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The problems began soon after Bennett’s wallabies from Tasmania were taken to The Hunters Hills in the Waimate District in 1874 for recreational hunting.
Their population boom led to damaged farm pasture, crops and fencing, and native bush and forestry plantings.
A 2017 Ministry for Primary Industries report predicted the cost to the economy of not controlling wallabies in the South Island could be $67million within 10 years.
Anecdotal reports say the numbers are increasing again in the Waimate area. Many farmers are upset about it, but few would go on the record.
Walter Cameron had no such qualms. He has been dealing with wallabies at his family’s 3900ha Wainui Station, near Hakataramea, for most of his life and knows how to keep them in check.
"The family has been here for 110 years," he said.
"The wallabies turned up in about the 1950s."
The pests were known to be in the Waimate Gorge when he was a child, and had since spread into a much wider area.
A wallaby board used to be responsible for managing the marsupials and landowners were charged a specific wallaby rate.
But circumstances changed.
The board was disbanded in the 1990s, and once calicivirus arrived to control rabbits, use of the 1080 poison that was used to kill them diminished.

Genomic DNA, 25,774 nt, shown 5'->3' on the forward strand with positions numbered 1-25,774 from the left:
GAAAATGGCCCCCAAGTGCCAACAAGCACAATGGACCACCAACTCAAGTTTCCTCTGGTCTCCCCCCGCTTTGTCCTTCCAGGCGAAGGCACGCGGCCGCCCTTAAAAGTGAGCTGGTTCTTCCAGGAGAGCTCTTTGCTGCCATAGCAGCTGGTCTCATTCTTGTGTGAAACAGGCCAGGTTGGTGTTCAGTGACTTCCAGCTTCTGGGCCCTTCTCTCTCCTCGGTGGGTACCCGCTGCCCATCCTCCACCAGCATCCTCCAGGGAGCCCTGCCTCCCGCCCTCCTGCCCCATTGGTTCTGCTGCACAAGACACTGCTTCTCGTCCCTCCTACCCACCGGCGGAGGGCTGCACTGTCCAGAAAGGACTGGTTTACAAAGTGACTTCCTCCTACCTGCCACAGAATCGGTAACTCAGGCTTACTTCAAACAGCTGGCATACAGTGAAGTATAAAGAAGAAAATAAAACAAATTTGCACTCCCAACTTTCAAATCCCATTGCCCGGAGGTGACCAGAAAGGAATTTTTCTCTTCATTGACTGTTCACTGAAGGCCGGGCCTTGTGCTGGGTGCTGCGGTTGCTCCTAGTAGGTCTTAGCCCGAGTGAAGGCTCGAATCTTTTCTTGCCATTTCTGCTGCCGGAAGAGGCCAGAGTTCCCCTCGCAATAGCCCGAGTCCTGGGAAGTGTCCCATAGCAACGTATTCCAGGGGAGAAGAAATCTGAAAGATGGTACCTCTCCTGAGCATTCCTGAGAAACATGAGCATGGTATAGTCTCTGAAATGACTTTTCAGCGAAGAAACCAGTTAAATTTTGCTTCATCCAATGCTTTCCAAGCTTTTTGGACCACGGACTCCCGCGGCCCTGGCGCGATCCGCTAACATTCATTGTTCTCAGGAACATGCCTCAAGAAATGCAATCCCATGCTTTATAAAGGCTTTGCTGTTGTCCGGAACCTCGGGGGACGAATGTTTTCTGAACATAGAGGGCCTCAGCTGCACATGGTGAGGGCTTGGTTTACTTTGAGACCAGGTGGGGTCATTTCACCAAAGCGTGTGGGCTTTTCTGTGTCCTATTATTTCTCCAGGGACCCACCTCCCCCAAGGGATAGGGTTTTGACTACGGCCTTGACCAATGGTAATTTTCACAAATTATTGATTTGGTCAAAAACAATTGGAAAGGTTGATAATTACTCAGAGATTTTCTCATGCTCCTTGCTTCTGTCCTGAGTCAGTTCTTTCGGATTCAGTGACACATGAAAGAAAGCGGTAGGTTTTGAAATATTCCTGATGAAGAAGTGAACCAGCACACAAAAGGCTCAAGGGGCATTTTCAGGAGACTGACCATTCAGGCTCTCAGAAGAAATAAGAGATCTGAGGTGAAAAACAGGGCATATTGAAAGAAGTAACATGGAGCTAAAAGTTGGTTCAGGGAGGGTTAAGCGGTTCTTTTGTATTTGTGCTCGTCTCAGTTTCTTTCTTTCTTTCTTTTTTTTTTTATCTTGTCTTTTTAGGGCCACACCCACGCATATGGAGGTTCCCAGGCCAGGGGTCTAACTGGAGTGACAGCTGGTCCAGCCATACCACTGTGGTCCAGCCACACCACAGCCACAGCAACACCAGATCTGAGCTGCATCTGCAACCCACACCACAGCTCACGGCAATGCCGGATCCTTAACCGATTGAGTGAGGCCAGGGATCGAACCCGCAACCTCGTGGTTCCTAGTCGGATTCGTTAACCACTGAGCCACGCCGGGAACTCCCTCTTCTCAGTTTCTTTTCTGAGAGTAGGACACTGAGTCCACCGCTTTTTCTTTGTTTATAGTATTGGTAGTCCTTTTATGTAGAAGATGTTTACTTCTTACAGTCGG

"That’s when the wallaby population started to explode," Mr Cameron said.
Wallaby numbers had been "way down" in the board’s days, and he was worried all the expertise its members had built up was lost. They had become experts on the wallabies’ habits and breeding patterns, and therefore on when and how to cull them.
About 3000 wallabies were shot on his land each year. He hired a professional shooter with heat-seeking technology to kill wallabies and rabbits.
"We started off using rig shooters. It wasn’t working.
"We used a chopper but it wasn’t making any hole in them."
Mr Cameron said he spent $15,000 to $20,000 a year on wallaby control.
A poisoning programme for his area was set up about five years ago, but the situation was "very tricky", he said.
One neighbour was not keen on the use of 1080 poison and did not want part of his farm taken out of use for several months as part of the programme.
"We tried Feratox [encapsulated cyanide] and other poisons, but the wallabies still increased. That’s why we went to 1080."
Mr Cameron said he and one neighbour went ahead, with consent from Environment Canterbury, the authority responsible for wallaby control.
The 1080 needed to kill wallabies was 10 times stronger than that used on rabbits.
When the rabbit poisoning was still in force, it used to kill the juvenile wallabies, Mr Cameron said.
"One of the biggest issues is the right development of the right-size pellet, so it could break down quicker.
"It’s like a big sheep nut.
"We’re getting 99.9 per cent kills. It’s blown them out."
He believed the neighbour who participated in the 1080 programme would continue to do so, having seen the benefits.
"1080 gets the resident population."
There was now "real danger" of wallaby numbers becoming uncontrollable, Mr Cameron said.
He had made repeated submissions to ECan saying a co-ordinated kill was needed for an effective drop in numbers.